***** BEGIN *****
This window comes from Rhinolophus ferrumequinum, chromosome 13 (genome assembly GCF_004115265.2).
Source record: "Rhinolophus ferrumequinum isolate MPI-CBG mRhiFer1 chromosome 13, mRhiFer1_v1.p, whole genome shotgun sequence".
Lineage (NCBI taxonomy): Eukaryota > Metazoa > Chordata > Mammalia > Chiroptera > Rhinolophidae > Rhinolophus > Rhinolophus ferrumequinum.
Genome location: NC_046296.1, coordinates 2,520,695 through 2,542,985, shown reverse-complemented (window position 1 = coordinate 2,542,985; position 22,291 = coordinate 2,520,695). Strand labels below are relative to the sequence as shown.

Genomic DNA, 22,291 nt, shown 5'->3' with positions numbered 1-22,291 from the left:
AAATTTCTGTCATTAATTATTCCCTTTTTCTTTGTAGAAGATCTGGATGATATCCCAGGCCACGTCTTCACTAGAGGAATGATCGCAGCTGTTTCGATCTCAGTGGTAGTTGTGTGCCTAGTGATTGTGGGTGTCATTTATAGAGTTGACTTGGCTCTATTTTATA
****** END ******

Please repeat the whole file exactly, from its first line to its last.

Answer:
This window comes from Rhinolophus ferrumequinum, chromosome 13 (genome assembly GCF_004115265.2).
Source record: "Rhinolophus ferrumequinum isolate MPI-CBG mRhiFer1 chromosome 13, mRhiFer1_v1.p, whole genome shotgun sequence".
Lineage (NCBI taxonomy): Eukaryota > Metazoa > Chordata > Mammalia > Chiroptera > Rhinolophidae > Rhinolophus > Rhinolophus ferrumequinum.
Genome location: NC_046296.1, coordinates 2,520,695 through 2,542,985, shown reverse-complemented (window position 1 = coordinate 2,542,985; position 22,291 = coordinate 2,520,695). Strand labels below are relative to the sequence as shown.

Genomic DNA, 22,291 nt, shown 5'->3' with positions numbered 1-22,291 from the left:
AAATTTCTGTCATTAATTATTCCCTTTTTCTTTGTAGAAGATCTGGATGATATCCCAGGCCACGTCTTCACTAGAGGAATGATCGCAGCTGTTTCGATCTCAGTGGTAGTTGTGTGCCTAGTGATTGTGGGTGTCATTTATAGAGTTGACTTGGCTCTATTTTATA